By considering three sample cases we have demonstrated that it can speed up calculations by roughly an order of magnitude. We have illustrated the method using electron transport through graphene nanostructures and kpoint averaging of transmission functions. However, the method is generally applicable also to phonon transport and to other functions such as density of states or other types of interpolation parameters such as electrostatic gating etc.
Our interpolation scheme can easily be implemented in already existing code. We provide a sample MatLAB code (Supporting Information File 1) that can read and interpolate data obtained from TranSiesta and TBTrans [2], which are built ontop of the ab initio software package Siesta [17].
Supporting Information
Supporting Information File 1: A sample MatLAB code that can read and interpolate data obtained from TranSiesta and TBTrans.  
Format: M  Size: 13.8 KB  Download 
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1.  Cuevas, J. C.; Scheer, E. Molecular Electronics  An Introduction to Theory and Experiment; World Scientific Series in Nanoscience and Nanotechnology, Vol. 1; World Scientific Publishing Co Pte Ltd: Singapore, 2010. 
7.  Paulsson, M.; Datta, S. Phys. Rev. B 2003, 67, 241403. doi:10.1103/PhysRevB.67.241403 
8.  Zotti, L. A.; Bürkle, M.; Pauly, F.; Lee, W.; Kim, K.; Jeong, W.; Asai, Y.; Reddy, P.; Cuevas, J. C. New J. Phys. 2014, 16, 015004. doi:10.1088/13672630/16/1/015004 
16.  Hart, P. E.; Nilsson, N. J.; Raphael, B. IEEE Trans. Syst. Sci. Cybern. 1968, 4, 100–107. doi:10.1109/TSSC.1968.300136 
6.  Thygesen, K. S.; Jacobsen, K. W. Phys. Rev. B 2005, 72, 033401. doi:10.1103/PhysRevB.72.033401 
2.  Brandbyge, M.; Mozos, J.L.; Ordejón, P.; Taylor, J.; Stokbro, K. Phys. Rev. B 2002, 65, 165401. doi:10.1103/PhysRevB.65.165401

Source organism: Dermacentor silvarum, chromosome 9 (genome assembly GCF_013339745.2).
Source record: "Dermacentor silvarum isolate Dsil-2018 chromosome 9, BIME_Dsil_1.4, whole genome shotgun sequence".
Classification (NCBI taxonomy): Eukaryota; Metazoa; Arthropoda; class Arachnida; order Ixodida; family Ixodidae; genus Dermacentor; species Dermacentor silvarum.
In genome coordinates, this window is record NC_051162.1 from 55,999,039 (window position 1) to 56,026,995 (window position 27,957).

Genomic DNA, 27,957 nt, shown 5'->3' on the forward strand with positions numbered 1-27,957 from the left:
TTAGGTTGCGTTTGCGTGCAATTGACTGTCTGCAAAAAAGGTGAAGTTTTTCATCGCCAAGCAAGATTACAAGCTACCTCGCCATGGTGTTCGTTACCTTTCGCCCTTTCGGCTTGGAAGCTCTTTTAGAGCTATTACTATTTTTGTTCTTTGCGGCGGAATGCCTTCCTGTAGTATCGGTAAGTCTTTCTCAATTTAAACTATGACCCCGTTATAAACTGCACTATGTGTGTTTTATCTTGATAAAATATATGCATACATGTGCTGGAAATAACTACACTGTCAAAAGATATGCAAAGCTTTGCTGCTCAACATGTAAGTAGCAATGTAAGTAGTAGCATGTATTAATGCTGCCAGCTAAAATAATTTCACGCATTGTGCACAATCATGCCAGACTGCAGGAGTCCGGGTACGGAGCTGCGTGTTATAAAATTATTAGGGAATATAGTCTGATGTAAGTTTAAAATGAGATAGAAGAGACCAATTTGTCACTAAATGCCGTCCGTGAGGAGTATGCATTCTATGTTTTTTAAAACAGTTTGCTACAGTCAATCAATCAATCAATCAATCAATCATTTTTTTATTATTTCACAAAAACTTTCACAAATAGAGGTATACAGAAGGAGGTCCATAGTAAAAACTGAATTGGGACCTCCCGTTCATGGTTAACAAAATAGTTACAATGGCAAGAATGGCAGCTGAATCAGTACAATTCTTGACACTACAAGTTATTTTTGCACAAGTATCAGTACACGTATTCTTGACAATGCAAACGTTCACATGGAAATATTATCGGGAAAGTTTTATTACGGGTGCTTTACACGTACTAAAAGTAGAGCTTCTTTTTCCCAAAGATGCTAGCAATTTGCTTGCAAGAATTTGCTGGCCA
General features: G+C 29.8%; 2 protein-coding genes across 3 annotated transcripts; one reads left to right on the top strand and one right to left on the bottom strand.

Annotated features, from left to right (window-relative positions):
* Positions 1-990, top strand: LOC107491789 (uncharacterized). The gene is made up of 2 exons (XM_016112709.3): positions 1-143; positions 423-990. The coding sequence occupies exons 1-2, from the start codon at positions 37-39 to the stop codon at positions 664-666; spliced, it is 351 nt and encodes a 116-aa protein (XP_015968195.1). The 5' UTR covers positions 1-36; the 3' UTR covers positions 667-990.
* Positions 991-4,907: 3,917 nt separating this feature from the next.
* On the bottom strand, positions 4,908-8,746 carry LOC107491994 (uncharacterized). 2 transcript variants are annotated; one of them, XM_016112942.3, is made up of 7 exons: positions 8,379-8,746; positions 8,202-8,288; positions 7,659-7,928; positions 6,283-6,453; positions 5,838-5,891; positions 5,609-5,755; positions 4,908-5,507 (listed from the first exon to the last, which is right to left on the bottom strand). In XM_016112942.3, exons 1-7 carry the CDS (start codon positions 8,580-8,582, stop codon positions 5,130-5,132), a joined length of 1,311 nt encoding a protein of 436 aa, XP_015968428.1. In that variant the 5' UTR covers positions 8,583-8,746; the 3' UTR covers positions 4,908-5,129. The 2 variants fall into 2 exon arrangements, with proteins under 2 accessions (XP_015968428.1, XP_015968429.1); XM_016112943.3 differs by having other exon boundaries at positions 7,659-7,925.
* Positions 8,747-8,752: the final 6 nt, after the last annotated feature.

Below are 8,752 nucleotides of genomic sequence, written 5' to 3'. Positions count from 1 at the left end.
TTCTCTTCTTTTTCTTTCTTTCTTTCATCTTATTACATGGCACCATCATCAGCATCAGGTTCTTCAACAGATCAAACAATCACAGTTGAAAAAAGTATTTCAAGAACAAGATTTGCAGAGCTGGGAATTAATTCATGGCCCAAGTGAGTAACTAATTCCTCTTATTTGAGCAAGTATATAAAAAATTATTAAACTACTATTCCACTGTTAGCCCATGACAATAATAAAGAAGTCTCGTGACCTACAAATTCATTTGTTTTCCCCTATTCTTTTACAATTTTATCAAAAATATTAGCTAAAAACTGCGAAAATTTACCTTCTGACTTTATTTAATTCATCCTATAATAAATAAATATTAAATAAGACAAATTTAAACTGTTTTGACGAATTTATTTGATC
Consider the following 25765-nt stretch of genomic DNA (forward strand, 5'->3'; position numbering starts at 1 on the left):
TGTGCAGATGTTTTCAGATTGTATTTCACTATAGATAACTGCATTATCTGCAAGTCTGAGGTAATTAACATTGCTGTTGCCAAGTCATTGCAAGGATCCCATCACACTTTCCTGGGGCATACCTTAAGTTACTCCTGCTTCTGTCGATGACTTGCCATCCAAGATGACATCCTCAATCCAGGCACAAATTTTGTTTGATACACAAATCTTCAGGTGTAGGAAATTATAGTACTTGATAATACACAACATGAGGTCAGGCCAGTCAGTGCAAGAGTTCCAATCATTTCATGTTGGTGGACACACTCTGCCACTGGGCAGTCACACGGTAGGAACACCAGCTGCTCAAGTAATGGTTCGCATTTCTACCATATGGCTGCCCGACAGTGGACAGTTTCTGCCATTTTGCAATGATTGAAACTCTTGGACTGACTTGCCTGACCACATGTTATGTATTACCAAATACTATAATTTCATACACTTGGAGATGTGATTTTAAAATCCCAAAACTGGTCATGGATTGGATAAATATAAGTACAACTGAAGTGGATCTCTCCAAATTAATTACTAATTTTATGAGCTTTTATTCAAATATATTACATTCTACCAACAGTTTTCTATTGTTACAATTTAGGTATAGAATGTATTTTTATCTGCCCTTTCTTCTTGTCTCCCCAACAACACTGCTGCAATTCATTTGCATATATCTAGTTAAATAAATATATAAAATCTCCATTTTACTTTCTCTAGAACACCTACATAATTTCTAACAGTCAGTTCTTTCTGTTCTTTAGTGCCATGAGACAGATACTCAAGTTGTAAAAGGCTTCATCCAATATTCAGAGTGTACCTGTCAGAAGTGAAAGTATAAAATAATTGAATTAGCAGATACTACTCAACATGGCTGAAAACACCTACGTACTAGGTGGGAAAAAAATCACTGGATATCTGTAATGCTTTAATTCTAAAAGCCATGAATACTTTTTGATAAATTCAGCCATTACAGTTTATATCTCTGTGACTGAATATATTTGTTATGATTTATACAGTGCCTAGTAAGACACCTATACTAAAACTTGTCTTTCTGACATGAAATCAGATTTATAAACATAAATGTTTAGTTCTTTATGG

5.  GarciaLekue, A.; Wang, L. W. Phys. Rev. B 2010, 82, 035410. doi:10.1103/PhysRevB.82.035410 
13.  Gunst, T.; Lü, J.T.; Hedegård, P.; Brandbyge, M. Phys. Rev. B 2013, 88, 161401. doi:10.1103/PhysRevB.88.161401 
14.  Rasmussen, J. T.; Gunst, T.; Bøggild, P.; Jauho, A.P.; Brandbyge, M. Beilstein J. Nanotechnol. 2013, 4, 103–110. doi:10.3762/bjnano.4.12 
2.  Brandbyge, M.; Mozos, J.L.; Ordejón, P.; Taylor, J.; Stokbro, K. Phys. Rev. B 2002, 65, 165401. doi:10.1103/PhysRevB.65.165401 
3.  Rocha, A. R.; Garcíasuárez, V. M.; Bailey, S. W.; Lambert, C. J.; Ferrer, J.; Sanvito, S. Nat. Mater. 2005, 4, 335–339. doi:10.1038/nmat1349 
4.  Strange, M.; Kristensen, I. S.; Thygesen, K. S.; Jacobsen, K. W. J. Chem. Phys. 2008, 128, 114714. doi:10.1063/1.2839275 
12.  Dijkstra, E. W. Numerische Mathematik 1959, 1, 269–271. doi:10.1007/BF01386390 
12.  Dijkstra, E. W. Numerische Mathematik 1959, 1, 269–271. doi:10.1007/BF01386390 
14.  Rasmussen, J. T.; Gunst, T.; Bøggild, P.; Jauho, A.P.; Brandbyge, M. Beilstein J. Nanotechnol. 2013, 4, 103–110. doi:10.3762/bjnano.4.12 
11.  Sheppard, D.; Terrell, R.; Henkelman, G. J. Chem. Phys. 2008, 128, 134106. doi:10.1063/1.2841941 
15.  Perdew, J. P.; Burke, K.; Ernzerhof, M. Phys. Rev. Lett. 1996, 77, 3865. doi:10.1103/PhysRevLett.77.3865 
10.  Pizzi, G.; Volja, D.; Kozinsky, B.; Fornari, M.; Marzari, N. Comput. Phys. Commun. 2014, 185, 422–429. doi:10.1016/j.cpc.2013.09.015 
9.  Marzari, N.; Vanderbilt, D. Phys. Rev. B 1997, 56, 12847. doi:10.1103/PhysRevB.56.12847 
13.  Gunst, T.; Lü, J.T.; Hedegård, P.; Brandbyge, M. Phys. Rev. B 2013, 88, 161401. doi:10.1103/PhysRevB.88.161401